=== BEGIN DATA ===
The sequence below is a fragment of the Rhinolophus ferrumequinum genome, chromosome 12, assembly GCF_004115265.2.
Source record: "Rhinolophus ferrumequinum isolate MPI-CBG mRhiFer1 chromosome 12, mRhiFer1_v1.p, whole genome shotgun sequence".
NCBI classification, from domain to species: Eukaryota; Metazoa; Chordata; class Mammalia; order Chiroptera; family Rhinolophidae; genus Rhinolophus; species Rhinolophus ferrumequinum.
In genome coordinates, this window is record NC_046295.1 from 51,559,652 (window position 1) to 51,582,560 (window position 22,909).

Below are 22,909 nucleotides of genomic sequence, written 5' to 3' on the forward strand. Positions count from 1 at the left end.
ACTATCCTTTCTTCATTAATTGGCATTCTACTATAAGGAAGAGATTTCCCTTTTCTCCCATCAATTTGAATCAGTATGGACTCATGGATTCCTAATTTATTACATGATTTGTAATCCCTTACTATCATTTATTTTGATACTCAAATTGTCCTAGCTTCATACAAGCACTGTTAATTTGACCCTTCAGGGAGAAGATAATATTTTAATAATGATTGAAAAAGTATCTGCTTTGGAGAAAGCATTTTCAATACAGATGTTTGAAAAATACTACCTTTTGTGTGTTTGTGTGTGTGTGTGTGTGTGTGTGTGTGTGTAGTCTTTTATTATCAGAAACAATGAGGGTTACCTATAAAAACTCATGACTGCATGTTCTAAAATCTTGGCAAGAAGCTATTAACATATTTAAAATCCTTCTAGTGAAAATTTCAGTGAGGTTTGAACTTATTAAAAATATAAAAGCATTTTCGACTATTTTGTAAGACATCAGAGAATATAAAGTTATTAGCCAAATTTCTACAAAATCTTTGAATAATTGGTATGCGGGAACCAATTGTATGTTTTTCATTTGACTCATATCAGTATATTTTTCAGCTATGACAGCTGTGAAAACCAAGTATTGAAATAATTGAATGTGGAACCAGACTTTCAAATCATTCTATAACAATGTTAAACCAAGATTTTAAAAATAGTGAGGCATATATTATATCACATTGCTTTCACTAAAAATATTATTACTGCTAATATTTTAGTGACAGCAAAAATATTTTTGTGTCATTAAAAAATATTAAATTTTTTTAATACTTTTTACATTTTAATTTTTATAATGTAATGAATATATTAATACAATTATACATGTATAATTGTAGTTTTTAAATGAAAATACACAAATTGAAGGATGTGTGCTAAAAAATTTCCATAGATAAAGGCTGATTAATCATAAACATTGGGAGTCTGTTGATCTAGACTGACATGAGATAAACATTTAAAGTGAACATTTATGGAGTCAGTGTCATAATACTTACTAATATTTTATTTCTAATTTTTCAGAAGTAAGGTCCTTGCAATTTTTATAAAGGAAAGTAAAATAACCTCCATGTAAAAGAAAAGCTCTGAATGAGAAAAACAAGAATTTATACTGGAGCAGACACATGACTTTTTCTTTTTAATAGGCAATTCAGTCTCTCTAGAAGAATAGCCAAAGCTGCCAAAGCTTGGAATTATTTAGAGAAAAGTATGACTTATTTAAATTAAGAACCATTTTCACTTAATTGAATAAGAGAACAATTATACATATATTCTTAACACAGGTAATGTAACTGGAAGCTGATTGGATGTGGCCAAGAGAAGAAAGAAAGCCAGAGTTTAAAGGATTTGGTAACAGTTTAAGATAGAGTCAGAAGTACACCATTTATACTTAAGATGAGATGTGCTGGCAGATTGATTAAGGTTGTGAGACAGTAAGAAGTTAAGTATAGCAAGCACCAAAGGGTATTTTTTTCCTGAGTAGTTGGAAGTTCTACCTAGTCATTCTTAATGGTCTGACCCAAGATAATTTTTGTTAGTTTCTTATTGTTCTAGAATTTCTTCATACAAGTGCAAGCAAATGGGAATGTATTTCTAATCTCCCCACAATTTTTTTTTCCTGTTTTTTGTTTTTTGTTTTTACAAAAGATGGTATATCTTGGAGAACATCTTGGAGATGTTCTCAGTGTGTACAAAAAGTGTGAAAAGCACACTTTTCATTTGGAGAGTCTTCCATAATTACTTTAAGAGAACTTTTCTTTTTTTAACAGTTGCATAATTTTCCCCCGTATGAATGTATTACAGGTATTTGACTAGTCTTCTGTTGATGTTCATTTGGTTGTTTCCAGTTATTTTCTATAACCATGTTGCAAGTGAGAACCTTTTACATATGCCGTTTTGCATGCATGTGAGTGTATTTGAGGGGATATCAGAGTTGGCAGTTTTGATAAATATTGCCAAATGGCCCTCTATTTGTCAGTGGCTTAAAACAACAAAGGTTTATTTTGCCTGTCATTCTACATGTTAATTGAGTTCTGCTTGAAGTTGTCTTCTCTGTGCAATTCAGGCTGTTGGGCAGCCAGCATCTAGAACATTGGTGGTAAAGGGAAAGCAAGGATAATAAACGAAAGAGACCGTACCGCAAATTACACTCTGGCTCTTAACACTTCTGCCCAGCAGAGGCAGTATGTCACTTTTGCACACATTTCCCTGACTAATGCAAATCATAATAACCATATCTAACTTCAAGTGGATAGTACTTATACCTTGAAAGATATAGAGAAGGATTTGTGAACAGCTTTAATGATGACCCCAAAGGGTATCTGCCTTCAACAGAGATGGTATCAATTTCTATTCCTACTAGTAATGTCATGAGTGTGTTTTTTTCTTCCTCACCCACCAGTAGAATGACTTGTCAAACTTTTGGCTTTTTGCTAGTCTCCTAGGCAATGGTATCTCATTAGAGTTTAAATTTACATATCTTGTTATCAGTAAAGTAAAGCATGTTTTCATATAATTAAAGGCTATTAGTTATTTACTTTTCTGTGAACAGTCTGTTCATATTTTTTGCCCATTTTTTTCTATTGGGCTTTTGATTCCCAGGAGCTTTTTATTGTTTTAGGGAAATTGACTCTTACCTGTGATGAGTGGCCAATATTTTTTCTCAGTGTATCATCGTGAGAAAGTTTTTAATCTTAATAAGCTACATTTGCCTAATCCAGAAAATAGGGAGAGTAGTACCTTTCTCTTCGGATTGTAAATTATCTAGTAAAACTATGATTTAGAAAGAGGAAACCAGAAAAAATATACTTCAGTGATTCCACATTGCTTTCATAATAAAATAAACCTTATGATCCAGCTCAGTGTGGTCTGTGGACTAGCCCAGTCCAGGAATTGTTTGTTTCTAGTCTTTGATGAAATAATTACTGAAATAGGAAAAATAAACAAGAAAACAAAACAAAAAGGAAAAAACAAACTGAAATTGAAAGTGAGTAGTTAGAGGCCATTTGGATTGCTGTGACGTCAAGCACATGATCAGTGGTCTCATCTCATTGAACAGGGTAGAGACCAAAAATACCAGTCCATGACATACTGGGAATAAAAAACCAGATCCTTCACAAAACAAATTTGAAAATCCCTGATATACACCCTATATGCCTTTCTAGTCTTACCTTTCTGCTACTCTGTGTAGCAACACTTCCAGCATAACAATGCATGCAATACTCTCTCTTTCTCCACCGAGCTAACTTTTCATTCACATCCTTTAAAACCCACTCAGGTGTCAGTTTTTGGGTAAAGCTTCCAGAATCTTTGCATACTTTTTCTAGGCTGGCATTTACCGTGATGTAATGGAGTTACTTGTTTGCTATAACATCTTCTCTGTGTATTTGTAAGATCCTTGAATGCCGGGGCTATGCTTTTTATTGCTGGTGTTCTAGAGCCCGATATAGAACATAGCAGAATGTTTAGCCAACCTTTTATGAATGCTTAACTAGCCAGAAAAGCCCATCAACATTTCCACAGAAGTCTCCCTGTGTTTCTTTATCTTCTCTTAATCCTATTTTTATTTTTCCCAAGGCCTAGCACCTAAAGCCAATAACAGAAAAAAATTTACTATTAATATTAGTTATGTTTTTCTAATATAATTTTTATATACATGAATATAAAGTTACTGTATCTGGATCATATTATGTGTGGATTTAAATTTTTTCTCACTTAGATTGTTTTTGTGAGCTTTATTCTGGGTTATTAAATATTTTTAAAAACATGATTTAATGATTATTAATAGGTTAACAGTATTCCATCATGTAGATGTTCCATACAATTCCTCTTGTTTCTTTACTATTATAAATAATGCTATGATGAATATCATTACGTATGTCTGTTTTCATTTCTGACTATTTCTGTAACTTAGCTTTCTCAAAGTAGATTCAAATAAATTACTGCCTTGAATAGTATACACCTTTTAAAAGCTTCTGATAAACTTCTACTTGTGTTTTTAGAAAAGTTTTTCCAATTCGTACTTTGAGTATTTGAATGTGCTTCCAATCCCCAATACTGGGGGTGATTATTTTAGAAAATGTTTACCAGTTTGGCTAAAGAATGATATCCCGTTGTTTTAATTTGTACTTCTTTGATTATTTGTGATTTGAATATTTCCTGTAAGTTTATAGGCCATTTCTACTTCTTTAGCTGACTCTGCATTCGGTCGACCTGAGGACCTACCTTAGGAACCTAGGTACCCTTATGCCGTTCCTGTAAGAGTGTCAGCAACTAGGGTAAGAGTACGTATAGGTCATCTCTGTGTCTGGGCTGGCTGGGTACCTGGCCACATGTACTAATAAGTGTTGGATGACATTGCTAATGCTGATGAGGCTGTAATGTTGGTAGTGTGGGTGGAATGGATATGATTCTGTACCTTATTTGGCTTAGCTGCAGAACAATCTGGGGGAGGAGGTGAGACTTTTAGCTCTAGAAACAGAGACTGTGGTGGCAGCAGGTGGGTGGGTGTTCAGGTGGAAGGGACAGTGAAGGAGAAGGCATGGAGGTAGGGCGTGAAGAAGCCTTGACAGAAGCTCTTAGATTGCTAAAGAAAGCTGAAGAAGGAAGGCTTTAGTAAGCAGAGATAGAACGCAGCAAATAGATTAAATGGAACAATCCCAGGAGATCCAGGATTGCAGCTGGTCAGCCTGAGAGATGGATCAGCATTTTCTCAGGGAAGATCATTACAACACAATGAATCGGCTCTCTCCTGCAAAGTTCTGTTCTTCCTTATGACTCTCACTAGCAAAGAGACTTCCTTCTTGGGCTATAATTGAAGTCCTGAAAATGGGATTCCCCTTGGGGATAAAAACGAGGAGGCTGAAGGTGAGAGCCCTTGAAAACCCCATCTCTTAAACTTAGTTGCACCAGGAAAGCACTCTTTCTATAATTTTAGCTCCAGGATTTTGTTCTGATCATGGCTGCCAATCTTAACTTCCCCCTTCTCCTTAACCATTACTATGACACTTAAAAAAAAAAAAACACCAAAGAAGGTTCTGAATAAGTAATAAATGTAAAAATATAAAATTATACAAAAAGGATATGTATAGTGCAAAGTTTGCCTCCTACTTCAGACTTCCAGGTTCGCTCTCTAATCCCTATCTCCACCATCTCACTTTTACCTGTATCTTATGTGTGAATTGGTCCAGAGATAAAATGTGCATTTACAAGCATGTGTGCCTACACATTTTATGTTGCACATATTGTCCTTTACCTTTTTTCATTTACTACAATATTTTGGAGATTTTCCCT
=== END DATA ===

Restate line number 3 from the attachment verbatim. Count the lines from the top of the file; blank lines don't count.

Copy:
NCBI classification, from domain to species: Eukaryota; Metazoa; Chordata; class Mammalia; order Chiroptera; family Rhinolophidae; genus Rhinolophus; species Rhinolophus ferrumequinum.